Chinua Achebe, the 'Mandela of Literature', dies at 82
Six things you may not know about man who became an emblem of modern Africa after writing Things Fall Apart
CHINUA ACHEBE, the Nigerian novelist dubbed the father of African literature and the first post-colonial novelist, has died in Boston, Massachusetts, at the age of 82. Achebe was a "literary Nelson Mandela" says the Daily Telegraph, an emblem for the continent to which he gave voice.
His best-known work remains his first novel, Things Fall Apart. Written while Achebe was a radio producer in Lagos and published in 1958, it charts the impact of the arrival of British colonial rule on a Nigerian village. Here are six things about Chinua Achebe (pictured above with Mandela) you may not know:
Achebe grew up under colonial rule. The arrival of the first missionaries and the reign of Queen Victoria were living memories among the Igbo people in Ogidi, eastern Nigeria, when
the future novelist was born there in 1930. His life and work therefore charted the whole sweep of Empire and African history.
He correctly predicted a Nigerian coup. In his satirical fourth novel, A Man of the People (1966), Achebe wrote of the corruption and irresponsibility of the post-independence political classes and imagined a coup. When this prediction came true later in the same year, his life was in danger and he was forced to flee Lagos because the military assumed he had been in the know.
His house was bombed during the Biafran war. Fortunately nobody was in – his wife Christie had taken the children to see her mother - but the writer's books and papers were destroyed. The war, which broke out following the coup, saw the south-eastern part of Nigeria, where Achebe lived, break away to form the republic of Biafra.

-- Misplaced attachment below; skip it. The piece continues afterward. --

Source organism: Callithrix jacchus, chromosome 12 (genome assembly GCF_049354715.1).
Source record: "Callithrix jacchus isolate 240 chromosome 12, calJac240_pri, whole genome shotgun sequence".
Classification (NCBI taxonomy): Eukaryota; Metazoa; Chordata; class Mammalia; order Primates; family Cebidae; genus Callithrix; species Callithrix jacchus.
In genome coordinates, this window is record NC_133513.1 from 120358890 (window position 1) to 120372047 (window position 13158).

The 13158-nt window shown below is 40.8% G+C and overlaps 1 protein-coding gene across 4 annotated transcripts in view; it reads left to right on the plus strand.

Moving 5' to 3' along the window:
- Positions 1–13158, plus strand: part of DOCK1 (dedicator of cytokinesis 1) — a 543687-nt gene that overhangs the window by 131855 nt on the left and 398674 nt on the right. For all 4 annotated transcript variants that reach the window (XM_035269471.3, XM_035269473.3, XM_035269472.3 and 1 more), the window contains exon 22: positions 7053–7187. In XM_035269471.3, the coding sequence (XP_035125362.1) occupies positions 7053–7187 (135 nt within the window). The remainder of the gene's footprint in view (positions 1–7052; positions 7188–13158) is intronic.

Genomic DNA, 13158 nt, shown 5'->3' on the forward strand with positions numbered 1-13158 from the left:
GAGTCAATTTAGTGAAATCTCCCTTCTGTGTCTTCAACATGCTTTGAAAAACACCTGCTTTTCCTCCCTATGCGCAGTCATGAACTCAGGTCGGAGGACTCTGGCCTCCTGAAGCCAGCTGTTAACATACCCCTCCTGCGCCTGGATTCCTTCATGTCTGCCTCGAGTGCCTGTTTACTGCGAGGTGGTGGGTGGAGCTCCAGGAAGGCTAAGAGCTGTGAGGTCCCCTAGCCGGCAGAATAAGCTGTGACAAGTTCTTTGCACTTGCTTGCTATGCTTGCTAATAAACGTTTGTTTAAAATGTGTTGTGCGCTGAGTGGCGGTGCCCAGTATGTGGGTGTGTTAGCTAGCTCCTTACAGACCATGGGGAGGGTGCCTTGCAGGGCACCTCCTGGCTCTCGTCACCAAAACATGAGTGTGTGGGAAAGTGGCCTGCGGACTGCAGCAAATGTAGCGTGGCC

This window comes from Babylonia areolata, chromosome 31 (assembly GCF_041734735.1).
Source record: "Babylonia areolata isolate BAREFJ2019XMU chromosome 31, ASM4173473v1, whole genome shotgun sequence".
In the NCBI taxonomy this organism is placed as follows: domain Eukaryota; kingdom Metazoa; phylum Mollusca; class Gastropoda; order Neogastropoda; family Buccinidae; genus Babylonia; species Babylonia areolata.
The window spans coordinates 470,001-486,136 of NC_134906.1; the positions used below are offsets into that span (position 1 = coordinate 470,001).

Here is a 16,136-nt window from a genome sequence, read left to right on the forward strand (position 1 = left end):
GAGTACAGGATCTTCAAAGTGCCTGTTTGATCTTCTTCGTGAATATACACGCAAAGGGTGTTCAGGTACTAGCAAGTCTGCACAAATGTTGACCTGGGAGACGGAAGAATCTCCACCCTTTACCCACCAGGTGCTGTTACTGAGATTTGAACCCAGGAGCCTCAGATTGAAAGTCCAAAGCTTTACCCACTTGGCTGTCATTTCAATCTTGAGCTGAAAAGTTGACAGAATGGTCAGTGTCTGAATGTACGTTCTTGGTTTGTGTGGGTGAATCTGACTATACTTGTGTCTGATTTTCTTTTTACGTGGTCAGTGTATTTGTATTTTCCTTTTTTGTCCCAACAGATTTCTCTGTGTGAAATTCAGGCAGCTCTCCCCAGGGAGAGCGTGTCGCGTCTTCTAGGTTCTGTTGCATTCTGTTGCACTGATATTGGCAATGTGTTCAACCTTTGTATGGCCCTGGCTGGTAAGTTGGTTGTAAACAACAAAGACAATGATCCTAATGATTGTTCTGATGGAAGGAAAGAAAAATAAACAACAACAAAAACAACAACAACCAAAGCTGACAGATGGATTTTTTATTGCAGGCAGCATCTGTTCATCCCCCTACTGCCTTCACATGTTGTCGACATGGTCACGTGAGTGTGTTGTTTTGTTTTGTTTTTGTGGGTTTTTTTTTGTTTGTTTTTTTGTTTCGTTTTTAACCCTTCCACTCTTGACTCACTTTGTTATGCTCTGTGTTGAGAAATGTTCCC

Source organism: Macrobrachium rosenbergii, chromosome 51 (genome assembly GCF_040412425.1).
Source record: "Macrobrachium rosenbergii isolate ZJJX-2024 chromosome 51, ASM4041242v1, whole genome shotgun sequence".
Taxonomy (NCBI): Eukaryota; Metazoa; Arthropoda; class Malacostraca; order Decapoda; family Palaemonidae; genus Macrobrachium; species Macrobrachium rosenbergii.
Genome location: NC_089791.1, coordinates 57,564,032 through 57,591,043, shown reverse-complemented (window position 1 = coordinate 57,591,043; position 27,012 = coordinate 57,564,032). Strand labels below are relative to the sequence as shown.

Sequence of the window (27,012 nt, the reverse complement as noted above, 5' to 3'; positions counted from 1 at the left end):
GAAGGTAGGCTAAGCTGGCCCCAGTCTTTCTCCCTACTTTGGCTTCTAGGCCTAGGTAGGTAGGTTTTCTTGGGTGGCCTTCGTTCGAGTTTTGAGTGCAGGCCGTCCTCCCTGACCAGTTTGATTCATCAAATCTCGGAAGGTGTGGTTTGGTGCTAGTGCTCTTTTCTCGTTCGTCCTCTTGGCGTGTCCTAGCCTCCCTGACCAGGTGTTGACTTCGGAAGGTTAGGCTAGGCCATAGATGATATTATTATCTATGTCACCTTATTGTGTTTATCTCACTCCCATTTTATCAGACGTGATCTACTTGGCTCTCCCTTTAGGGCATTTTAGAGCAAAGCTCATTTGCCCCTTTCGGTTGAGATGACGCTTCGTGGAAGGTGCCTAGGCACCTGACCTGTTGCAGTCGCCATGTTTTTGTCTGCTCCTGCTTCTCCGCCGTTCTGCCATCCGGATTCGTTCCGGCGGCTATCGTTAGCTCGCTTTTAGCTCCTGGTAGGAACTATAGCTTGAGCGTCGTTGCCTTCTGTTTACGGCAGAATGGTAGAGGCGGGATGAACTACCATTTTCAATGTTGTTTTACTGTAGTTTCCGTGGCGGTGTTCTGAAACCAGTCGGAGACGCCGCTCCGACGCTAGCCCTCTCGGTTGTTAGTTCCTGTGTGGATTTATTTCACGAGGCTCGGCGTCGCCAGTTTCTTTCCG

Achebe became a diplomat. An enthusiastic supporter of Biafran independence from Nigeria - in fact, he did not consider himself to be 'Nigerian' - the writer volunteered to go abroad and represent the nascent nation, pleading its case for self-determination around Europe and the US. The war ended in 1970 with defeat for Biafra, which was reabsorbed into Nigeria.
A car accident in 1990 left him paralysed. After the Biafran war, Achebe was a visiting academic in the US but spent most of his time in Africa, until the Lagos crash which left him in need of a wheelchair. Soon afterwards, Bard College in Annandale-on-Hudson, New York offered him a professorship and the facilities he needed - and Achebe lived most of the rest of his life in the US.
He helped other African writers. Achebe was instrumental in bringing others to world notice as the founding editor of the Heinemann African writers series, overseeing more than 100 titles before enjoying an illustrious academic career. ·